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Geometric class field theory

Today, after a long absence from the blogosphere, I’m starting a series of posts on geometric class field theory. My goal is to make the presentation so geometrical that it is easily comprehensible to readers with backgrounds in algebraic geometry but not number theory. Of course, the story is enriched by the analogy with number fields, and I will frequently draw attention to this analogy, but it will be unnecessary for both the statements and the proofs of the main results.

The main character is a smooth, projective, and (geometrically) connected curve X over a field k, which we will generally assume is either a finite field \mathbb{F}_q or the complex numbers \mathbb{C}. Very broadly speaking, the goal is to understand all “covers” of X, by which we mean finite separable maps Y \to X where Y is another curve over k, but this is far too ambitious for us. We will focus our attention on abelian covers, which are the connected Galois covers whose automorphism group is abelian (recall that a connected cover is called Galois if its automorphism group acts transitively on the geometric generic fiber, or equivalently has cardinality equal to the degree of the cover). Then there is a correspondence involving moduli of line bundles on X, as we will explain at length. When k = \mathbb{F}_q, abelian covers correspond to finite-index subgroups of the Picard group of X (with level structure in the ramified case).

This is very much like the number theorist’s goal of understanding (abelian) extensions of a number field. Indeed, we are doing the same for the field of rational functions on X. The case k = \mathbb{F}_q was developed classically along the same lines as arithmetic class field theory, and to my knowledge it was Deligne who first gave a purely geometric proof in the sixties.

Here is a more precise outline of the plan. Our short-term goal will be to prove the main theorem of class field theory in the unramified setting. After that, we will move on to local class field theory, which we will approach using a geometric version of Lubin-Tate theory. The natural next step is to return to and prove the the general ramified case of global class field theory. Along the way we will explain how, in the case k = \mathbb{F}_q, the basic correspondence can be realized using moduli of shtukas on X, and how this relates to Drinfeld modules and explicit class field theory. Finally, in the distant future we might say some words about the higher rank case, which is the geometric Langlands correspondence for \text{GL}_n, and especially Drinfeld’s proof of the case n = 2 in positive characteristic.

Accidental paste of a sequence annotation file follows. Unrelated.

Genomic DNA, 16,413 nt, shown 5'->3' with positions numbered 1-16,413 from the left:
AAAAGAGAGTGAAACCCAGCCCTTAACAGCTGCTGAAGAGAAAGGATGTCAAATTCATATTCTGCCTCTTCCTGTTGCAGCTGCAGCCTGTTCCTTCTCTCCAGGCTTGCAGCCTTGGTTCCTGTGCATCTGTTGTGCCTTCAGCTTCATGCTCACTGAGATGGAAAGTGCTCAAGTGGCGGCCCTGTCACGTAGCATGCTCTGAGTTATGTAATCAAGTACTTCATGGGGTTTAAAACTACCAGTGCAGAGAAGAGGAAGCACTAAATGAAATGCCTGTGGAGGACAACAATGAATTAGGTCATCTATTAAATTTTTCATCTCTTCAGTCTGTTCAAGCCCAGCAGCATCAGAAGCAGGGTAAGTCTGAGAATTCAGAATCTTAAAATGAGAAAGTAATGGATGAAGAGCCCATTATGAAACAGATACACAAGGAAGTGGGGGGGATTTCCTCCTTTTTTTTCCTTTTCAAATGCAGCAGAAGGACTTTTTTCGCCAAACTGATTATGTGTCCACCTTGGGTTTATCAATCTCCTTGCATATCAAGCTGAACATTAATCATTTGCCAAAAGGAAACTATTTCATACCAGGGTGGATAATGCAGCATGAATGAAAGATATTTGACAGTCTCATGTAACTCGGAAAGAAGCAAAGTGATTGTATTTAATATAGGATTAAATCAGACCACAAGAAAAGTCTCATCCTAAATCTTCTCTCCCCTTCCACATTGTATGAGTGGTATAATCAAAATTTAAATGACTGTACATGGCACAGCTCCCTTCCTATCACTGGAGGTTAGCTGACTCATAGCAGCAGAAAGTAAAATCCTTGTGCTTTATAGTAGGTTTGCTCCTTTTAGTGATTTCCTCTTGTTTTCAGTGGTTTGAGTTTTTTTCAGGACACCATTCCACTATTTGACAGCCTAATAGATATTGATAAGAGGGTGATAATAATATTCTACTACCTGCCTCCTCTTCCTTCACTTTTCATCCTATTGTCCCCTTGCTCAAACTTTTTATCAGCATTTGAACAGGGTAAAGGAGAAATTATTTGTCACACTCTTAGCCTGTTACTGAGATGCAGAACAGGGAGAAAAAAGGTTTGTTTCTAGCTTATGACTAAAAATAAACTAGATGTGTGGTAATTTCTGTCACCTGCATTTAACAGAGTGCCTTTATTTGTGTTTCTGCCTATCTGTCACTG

So that this post is not entirely devoid of content, let’s go ahead and state the main theorem of unramified global geometric class field theory when k = \mathbb{F}_q (the case k = \mathbb{C} is slightly harder to formulate, but we’ll get to it). Next time we’ll give (some) definitions and explain how our statement relates to more classical formulations, and probably move on to the proof two posts from now.

We will denote by \pi_1(X) the étale fundamental group of X based at the geometric generic point and \pi_1(X)^{\text{ab}} its abelianization (as a profinite group). The structure morphism X \to \text{Spec } \mathbb{F}_q induces a homomorphism \pi_1(X) \to \widehat{\mathbb{Z}}, and we write W_X (respectively W_X^{\text{ab}}) for the Weil group of X, i.e. the preimage of \mathbb{Z} in \pi_1(X) (respectively \pi_1(X)^{\text{ab}}). It is not hard to see that the Weil group is a dense discrete subgroup of \pi_1(X). Any closed point x : \text{Spec } \mathbb{F}_{q^d} \to X induces a map \mathbb{Z} \to W_X, well-defined up to conjugation, and the image of 1 is a conjugacy class in W_X called the (arithmetic) Frobenius at x, which we denote by \text{Fr}_x. In particular, \text{Fr}_x maps to a single element of W_X^{\text{ab}}, which we also denote by \text{Fr}_x.

The other object which appears in the theorem is the Picard group \text{Pic}_X(\mathbb{F}_q) of isomorphism classes of line bundles on X under tensor product. As the notation suggests, the Picard group is the group of rational points of the Picard group scheme \text{Pic}_X, which will be relevant later. For now, just observe that \text{Pic}_X(\mathbb{F}_q) is generated by the line bundles \mathcal{O}(x) as x varies through the closed points of X. Now we can state the theorem.

Theorem (Unramified global class field theory) There is a unique map \text{Pic}_X(\mathbb{F}_q) \to \pi_1(X)^{\text{ab}} which sends \mathcal{O}(x) \mapsto \text{Fr}_x for each closed point x \in X. This map induces an isomorphism \text{Pic}_X(\mathbb{F}_q) \cong W_X^{\text{ab}}.

Note that the isomorphism \text{Pic}_X(\mathbb{F}_q) \cong W_X^{\text{ab}} intertwines the degree map \text{Pic}_X(\mathbb{F}_q) \to \mathbb{Z} with the natural map W_X^{\text{ab}} \to \mathbb{Z}. This is because if x \in X is a degree d point, then \mathcal{O}(x) is a degree d line bundle and \text{Fr}_x induces the automorphism a \mapsto a^{q^d} on \overline{\mathbb{F}}_q.

The uniqueness in the theorem is obvious, since the line bundles \mathcal{O}(x) generate the Picard group. But the existence of this map is already a highly nontrivial statement: this says that if \sum n_ix_i is a principal divisor on X, then \prod \text{Fr}_{x_i}^{n_i} is trivial in \pi_1(X)^{\text{ab}}. This is an example of a reciprocity law in the sense of arithmetic class field theory.

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